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What we love…

stunning graphics, top-notch aesthetics

What we’d love to see…

remember reader’s place, better narration control


knock-out presentation of Japanese folk tale, with culture and vocab

Our Rating


The Legend of MomotaroApps such as Ghost Hand Games’  Legend of Momotaro , which blend traditional stories with cutting edge technology, are one of the reasons that I love the iPad.  This digital storybook offers the reader a visually stunning, detail-laden version of a Japanese folk tale about a young boy who is bestowed upon a childless couple after he arrives bobbing up the river hidden within a giant peach.  Momotaro (peach child) grows up to be a hero, albeit a very modest one, through bravery and perseverance.

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As one reads the story, the images unfurl horizontally, as a traditional Japanese paper scroll (Emakimono), rather than employing simulated page turns. The story’s text scrolls vertically within the horizontal frames. This blend of horizontal and vertical interaction coupled with the gentle swaying of the digital plum trees or bubbling teakettle helps draw the reader in.

Throughout the story there are interactive hot spots, which the reader may uncover by tapping the screen or gently shaking the iPad until the hot spots sparkle. Tapping the hot spot brings up an origami-like piece of paper with the word in English, a picture of the word, plus three ways to express written Japanese: Romaji (transliterated), Hiragana, and Kanji.

The app’s hot spots name many features of the natural world, as well as common animals. It also introduces Japan’s symbolic “language of flowers” to the reader, and gives the reader a chance to dress Momotaro in a variety of traditional armor.

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Readers of the Legend of Momotaro by Ghost Hand Games will enjoy the app’s lightly animated sequences. The story includes no adverts. Social media links are limited to a tiny share button at the story’s beginning and end, plus a similar button to share user-created armor. These links are not parent-protected.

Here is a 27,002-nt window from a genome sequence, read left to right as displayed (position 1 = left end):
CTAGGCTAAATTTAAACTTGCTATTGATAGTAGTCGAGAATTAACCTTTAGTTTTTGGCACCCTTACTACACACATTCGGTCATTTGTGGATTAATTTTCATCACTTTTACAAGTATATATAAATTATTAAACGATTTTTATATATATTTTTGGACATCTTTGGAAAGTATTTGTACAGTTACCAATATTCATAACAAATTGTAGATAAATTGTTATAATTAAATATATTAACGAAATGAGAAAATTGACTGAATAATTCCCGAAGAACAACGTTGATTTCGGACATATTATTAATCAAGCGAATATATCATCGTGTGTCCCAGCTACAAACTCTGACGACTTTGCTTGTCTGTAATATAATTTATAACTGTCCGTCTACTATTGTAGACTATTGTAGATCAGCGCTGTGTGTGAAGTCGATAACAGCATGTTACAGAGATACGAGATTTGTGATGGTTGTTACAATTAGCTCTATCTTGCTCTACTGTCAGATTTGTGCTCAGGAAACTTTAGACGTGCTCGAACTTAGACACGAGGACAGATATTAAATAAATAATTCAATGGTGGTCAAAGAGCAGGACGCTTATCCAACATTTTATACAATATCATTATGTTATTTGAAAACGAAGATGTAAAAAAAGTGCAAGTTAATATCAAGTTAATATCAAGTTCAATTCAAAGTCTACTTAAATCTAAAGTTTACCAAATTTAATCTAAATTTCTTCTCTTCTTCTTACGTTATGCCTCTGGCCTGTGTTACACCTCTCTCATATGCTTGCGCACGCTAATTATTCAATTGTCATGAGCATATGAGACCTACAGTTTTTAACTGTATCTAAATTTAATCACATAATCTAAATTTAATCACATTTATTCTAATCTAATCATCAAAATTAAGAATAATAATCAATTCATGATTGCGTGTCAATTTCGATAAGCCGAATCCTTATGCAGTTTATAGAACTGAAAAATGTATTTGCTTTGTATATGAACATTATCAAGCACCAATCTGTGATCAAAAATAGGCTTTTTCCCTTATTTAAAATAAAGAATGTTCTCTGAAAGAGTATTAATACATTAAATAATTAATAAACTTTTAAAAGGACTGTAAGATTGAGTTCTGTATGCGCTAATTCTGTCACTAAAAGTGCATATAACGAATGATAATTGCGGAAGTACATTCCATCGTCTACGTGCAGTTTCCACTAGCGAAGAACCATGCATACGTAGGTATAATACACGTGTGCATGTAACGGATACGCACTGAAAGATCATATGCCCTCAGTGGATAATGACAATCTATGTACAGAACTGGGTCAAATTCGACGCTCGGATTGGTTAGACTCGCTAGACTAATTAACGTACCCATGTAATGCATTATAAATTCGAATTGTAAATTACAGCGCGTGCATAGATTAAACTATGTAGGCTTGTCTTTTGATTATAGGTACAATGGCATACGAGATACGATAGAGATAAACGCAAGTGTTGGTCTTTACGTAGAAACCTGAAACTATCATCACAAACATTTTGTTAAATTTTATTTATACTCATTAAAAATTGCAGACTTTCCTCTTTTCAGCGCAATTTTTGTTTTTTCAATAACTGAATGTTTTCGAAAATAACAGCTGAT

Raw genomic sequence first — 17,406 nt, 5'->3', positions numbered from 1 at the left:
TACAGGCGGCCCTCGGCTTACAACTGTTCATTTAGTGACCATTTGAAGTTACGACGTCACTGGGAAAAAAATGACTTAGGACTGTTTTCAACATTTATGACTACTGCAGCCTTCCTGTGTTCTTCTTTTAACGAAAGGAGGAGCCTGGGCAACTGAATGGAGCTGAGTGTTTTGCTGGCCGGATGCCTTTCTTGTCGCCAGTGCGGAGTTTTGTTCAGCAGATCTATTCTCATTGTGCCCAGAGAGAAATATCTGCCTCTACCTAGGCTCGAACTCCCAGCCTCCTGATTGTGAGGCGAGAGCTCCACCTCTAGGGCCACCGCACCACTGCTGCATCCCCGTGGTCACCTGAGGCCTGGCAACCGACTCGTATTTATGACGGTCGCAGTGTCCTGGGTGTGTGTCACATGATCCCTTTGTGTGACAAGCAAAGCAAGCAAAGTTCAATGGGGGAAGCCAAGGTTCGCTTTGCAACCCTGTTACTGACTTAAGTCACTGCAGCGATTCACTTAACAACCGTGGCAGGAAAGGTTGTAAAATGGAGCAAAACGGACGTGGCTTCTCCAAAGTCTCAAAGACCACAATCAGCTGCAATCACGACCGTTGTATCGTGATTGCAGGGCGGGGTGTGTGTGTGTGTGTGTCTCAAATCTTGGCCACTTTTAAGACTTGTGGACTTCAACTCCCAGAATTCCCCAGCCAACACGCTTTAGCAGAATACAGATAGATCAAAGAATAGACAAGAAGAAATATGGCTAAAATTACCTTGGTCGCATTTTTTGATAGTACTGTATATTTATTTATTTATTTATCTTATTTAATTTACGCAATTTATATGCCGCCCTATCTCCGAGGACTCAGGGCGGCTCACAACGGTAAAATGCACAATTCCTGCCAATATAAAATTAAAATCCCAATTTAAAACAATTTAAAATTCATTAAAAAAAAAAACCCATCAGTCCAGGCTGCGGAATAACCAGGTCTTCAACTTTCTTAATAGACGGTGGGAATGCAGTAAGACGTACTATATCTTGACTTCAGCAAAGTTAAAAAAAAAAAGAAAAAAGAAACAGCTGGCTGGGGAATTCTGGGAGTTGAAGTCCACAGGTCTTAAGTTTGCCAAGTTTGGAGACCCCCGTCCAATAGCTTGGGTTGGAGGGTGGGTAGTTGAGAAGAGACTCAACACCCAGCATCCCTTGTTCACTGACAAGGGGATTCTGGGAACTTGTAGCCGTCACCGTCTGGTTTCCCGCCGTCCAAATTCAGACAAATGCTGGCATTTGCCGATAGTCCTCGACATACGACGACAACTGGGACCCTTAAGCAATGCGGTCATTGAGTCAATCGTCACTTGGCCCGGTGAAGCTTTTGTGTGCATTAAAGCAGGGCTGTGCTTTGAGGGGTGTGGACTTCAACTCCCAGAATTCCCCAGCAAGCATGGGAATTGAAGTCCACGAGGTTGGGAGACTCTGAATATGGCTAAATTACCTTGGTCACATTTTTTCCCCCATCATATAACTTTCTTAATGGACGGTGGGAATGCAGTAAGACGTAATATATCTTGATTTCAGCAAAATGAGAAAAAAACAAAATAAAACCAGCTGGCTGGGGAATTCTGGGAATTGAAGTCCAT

While some pre-readers may enjoy the story, it’s aimed at readers age 7 and up. While the reader can opt to listen to Yuko Kishimoto’s lovely narration, the text is fairly dense and there is no word highlighting, making it more appropriate for independent readers.  It is a good book for younger children to read with parents.

The narration worked well if I listened to the entire story. Unfortunately, if I tried to read the story to myself, I found the narration kept restarting automatically as I scrolled through the text. Learning Japanese vocabulary and cultural information was very interesting, though I would have liked a brief definition of the differences between Romaji, Hiragana, and Kanji. Additionally, I wish the app would remember which vocabulary the reader has “found” even if the app is closed.



Requirements: Compatible with
Size: 0 MB



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Emily is a US-based freelance writer who loves discovering new apps whenever she can pry the iPad away from her children or husband. Follow her on Twitter: @whatwentwrite. She also writes for PadGadget at http://www.padgadget.com/author/emily/

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